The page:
A Fort Pierce woman had a unique excuse for the cocaine officers found in her car last week. Officers found Marijuana and Cocaine in the vehicle Kenneshia Posey was riding in with another person. When they asked her, she admitted the marijuana was hers, but denied knowing anything about the baggie of cocaine. When the officer asked how it got in her purse, she replied, “I don’t know anything about any cocaine. It’s a windy day. It must have flown through the window and into my purse.”
Officers were apparently unimpressed, as she was arrested and charged for both the marijuana and the cocaine.
Lee County ran an undercover prostitution sting over the weekend and picked up a hooker… Brianna Hooker. There were 14 more arrests from the operation, in addition to Ms. Hooker. The undercover detective invited her to a location where he was staying, whereupon she agreed to have sex with him, then asked if she could smoke up before she performed for him. She has an extensive history of drugs and theft related offenses, and is facing drug possession charges as well as a violation of her earlier probation for this new charge. As is so often the case, the drug abuse likely led to the theft and prostitution as she tried to feed her addiction. That’s likely the case for several of the co-defendants from this operation.
Daniel Rushing was arrested in 2015 when an officer mistook the glaze from his Krispy Kreme doughnut for Crystal Meth. He bonded out after 10 hours, even though he should not have been locked up at all. He sued the maker of the field test kit, as well as the city, who failed to properly train their officer on how to use the field test. They settled this week for $37,500. That’ll buy Mr. Rushing a lot of doughnuts!
This kind of thing happens more often than you would think. I saw a guy get arrested for patchouli that the officer said tested positive for heroin. A man in Ovideo was recently held for 90 days until a lab test proved that his drywall was not cocaine. He may be seeking an even more substantial lawsuit, that the taxpayers are going to end up footing. And to compound his problems, he may not be able to get the arrest record expunged because he has a prior history, which prohibits expungement under current Florida law.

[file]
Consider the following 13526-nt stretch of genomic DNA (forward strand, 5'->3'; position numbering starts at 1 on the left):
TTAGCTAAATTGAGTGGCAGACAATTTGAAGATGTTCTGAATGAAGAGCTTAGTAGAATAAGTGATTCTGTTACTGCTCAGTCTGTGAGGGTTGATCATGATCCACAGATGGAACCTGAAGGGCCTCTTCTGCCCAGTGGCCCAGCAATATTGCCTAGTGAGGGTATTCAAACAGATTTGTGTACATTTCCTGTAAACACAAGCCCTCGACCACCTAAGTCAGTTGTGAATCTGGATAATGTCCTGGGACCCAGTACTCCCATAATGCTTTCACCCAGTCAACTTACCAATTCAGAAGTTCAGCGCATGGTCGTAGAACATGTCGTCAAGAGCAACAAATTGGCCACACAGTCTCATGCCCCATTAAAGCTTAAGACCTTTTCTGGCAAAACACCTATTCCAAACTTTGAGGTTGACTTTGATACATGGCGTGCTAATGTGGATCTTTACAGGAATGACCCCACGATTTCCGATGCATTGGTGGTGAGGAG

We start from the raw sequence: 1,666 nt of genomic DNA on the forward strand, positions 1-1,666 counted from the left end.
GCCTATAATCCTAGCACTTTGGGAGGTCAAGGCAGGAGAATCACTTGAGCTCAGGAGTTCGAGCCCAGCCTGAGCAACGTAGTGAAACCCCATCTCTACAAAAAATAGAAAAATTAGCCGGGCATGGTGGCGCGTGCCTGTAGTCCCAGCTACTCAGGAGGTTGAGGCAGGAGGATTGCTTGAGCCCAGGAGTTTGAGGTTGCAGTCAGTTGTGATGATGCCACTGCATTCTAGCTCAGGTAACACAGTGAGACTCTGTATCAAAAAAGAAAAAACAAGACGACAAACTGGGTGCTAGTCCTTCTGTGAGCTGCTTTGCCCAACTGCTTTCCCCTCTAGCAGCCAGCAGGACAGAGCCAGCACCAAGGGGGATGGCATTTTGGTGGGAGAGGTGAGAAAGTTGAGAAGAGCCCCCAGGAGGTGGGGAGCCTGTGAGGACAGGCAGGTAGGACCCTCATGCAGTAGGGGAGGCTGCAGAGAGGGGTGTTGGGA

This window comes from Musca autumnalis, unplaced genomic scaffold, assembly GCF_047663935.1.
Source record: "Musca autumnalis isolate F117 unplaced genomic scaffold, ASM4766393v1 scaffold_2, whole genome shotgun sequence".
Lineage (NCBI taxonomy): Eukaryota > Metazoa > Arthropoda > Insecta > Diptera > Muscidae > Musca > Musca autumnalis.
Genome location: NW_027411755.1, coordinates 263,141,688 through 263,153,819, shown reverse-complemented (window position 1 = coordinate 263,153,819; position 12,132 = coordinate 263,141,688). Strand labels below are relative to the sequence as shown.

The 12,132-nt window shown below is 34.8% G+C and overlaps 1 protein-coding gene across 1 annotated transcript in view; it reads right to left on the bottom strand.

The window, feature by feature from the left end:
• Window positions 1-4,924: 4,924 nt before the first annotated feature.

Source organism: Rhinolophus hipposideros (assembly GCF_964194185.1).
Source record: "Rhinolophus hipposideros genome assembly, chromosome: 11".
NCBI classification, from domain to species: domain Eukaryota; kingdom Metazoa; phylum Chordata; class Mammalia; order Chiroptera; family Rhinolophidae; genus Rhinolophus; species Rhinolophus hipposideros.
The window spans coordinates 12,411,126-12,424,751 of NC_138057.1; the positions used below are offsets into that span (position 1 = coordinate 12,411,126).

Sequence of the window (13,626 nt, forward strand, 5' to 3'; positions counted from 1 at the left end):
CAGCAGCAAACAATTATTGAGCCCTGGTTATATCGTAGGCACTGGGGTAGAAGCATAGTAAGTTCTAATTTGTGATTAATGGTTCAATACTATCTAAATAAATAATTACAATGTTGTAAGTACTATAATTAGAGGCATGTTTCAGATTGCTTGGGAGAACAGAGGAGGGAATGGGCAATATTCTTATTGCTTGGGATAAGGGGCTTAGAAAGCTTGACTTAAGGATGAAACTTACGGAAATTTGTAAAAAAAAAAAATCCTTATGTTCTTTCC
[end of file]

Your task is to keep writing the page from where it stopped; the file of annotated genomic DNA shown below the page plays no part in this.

News of this settlement comes as the City of Fort Myers seeks to finalize a settlement for wrongly arresting football star Nate Allen: which crimcourts will be following closely.
Posted in 4th Amendment - Search & Seizure, 8th Amendment - Bail and Punishment, Criminal Law, Drugs, Florida, Police
Tagged badcops, cocaine, daniel rushing, doughnut, drugs, krispy kreme, nate allen, orlando, oviedo
Attorney General Jeff Sessions issued a new memo indicating a policy change for Federal Prosecutors to “charge and pursue the most serious, readily provable offense”. This overturns a policy memo issued by Eric Holder two years ago, which instructed prosecutors to avoid charging defendants with offenses that would trigger long mandatory minimum sentences on many drug offenses, in an effort to reduce non-violent drug offenders in our over-crowded prison system.
Prosecutors praised the decision as they enjoy having as much leverage as possible to prosecute offenders, and felt handcuffed by the Holder Memo. Critics feel this is a return to harsh mandatory sentences that do not serve their intended purpose. Under this policy, federal prosecutors would be seeking a 10-year mandatory sentence for a kilogram of heroin. In contrast, the State of Florida mandates a 15-year mandatory minimum sentence for possession of more than 14 grams of heroin (about half an ounce). And yes, there are extended prison sanctions for marijuana offenders, as well.